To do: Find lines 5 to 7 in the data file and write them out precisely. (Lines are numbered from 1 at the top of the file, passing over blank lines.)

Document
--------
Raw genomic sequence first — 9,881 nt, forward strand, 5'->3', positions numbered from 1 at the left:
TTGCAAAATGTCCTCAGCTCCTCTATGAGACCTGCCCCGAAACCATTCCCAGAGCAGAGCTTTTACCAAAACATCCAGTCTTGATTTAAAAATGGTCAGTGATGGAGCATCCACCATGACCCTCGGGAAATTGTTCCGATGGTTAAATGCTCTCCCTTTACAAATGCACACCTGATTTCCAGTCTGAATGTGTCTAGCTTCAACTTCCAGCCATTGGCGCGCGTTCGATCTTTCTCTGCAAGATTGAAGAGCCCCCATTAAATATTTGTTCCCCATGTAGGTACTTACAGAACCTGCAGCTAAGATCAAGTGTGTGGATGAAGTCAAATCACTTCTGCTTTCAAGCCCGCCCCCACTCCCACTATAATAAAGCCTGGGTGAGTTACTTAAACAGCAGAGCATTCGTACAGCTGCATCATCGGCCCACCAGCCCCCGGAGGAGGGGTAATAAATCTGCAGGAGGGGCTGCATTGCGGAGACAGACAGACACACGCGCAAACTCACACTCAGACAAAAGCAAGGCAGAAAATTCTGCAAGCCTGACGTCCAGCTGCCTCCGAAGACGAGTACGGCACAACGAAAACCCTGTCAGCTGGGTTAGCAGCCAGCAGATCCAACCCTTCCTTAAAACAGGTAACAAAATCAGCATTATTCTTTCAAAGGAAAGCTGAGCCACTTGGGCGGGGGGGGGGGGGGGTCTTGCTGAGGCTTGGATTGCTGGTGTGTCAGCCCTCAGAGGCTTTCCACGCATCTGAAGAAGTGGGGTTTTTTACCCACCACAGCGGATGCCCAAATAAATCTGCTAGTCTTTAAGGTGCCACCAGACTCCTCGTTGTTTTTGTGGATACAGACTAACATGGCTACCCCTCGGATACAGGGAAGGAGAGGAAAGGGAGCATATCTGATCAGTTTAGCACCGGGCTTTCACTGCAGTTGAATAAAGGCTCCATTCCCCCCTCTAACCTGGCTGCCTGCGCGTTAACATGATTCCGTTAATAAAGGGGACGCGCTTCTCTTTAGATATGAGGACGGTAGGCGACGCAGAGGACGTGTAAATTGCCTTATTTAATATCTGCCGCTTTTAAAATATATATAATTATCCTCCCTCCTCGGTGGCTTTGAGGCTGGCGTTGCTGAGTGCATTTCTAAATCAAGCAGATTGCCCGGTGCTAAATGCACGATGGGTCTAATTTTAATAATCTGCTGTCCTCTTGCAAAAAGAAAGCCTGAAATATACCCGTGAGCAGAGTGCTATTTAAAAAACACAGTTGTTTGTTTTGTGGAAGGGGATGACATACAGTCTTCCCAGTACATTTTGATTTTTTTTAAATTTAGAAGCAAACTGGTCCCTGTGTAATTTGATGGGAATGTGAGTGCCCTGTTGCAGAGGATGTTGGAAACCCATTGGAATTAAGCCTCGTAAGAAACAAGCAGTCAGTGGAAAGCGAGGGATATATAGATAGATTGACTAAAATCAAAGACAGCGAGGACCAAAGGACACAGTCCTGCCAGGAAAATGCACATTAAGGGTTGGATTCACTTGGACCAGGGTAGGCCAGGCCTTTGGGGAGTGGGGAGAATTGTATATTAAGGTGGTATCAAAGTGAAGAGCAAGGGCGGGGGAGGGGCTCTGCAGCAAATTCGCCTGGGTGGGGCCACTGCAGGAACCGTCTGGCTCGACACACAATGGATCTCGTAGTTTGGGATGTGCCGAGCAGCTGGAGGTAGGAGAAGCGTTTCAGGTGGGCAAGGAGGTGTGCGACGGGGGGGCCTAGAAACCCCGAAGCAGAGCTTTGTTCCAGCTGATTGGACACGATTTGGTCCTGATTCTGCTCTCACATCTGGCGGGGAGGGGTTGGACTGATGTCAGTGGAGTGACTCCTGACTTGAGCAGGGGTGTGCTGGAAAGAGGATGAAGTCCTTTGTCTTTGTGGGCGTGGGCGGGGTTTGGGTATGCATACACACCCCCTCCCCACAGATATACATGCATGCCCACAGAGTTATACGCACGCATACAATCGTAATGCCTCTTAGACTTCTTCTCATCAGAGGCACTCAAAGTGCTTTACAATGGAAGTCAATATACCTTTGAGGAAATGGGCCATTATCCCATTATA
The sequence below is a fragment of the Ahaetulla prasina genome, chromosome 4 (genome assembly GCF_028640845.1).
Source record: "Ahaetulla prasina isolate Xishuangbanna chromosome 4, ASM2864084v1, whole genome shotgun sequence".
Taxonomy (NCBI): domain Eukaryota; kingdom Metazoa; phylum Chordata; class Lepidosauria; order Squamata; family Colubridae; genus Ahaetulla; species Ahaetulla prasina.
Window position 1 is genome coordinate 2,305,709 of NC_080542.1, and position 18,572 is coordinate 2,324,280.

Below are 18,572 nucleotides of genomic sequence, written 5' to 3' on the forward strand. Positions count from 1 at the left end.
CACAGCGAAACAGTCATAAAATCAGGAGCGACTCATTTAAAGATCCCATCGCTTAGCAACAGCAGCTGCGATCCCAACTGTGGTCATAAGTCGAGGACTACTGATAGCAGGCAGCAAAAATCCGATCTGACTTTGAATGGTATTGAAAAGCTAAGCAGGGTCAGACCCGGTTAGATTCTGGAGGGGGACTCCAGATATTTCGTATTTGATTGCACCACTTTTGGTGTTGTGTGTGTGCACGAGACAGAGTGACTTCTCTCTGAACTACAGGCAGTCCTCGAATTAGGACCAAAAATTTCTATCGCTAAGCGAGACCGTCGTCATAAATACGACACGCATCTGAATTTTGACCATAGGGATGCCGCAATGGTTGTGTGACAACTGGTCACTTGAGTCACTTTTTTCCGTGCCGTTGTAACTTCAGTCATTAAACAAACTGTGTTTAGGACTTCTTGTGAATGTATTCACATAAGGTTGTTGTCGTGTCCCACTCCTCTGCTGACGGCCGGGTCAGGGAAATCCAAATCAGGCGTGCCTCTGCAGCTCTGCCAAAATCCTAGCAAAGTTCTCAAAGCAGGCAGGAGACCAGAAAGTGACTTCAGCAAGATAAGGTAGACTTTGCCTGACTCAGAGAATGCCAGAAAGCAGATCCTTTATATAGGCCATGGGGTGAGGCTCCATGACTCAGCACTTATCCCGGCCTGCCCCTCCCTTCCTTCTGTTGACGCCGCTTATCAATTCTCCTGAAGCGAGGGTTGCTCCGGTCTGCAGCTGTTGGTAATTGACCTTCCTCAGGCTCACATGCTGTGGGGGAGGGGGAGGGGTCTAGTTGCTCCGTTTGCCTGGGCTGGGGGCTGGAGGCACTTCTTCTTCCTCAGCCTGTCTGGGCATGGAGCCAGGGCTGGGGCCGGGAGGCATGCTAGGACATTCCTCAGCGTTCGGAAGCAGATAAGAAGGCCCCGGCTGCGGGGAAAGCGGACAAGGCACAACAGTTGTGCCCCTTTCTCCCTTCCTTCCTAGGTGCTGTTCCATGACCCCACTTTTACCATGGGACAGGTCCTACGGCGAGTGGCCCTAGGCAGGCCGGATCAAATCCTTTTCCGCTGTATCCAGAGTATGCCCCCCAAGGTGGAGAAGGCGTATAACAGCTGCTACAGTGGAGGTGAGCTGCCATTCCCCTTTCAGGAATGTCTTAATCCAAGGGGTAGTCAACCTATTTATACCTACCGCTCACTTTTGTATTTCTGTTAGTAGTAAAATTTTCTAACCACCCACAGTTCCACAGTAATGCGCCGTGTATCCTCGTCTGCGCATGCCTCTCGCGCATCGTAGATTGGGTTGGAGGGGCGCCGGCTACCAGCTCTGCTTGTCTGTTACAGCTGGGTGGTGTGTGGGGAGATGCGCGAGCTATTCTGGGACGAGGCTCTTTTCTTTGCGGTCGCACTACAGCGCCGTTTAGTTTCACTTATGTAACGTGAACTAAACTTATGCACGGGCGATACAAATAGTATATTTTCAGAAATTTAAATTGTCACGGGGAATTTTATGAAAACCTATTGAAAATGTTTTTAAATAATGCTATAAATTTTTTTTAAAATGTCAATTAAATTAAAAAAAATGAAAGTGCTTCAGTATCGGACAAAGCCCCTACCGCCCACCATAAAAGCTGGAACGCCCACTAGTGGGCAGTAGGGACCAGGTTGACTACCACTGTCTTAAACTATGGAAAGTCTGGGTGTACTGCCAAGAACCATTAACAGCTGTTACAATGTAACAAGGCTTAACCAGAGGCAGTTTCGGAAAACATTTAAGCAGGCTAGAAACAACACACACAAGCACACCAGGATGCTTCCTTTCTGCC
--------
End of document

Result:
Taxonomy (NCBI): domain Eukaryota; kingdom Metazoa; phylum Chordata; class Lepidosauria; order Squamata; family Colubridae; genus Ahaetulla; species Ahaetulla prasina.
Window position 1 is genome coordinate 2,305,709 of NC_080542.1, and position 18,572 is coordinate 2,324,280.

Below are 18,572 nucleotides of genomic sequence, written 5' to 3' on the forward strand. Positions count from 1 at the left end.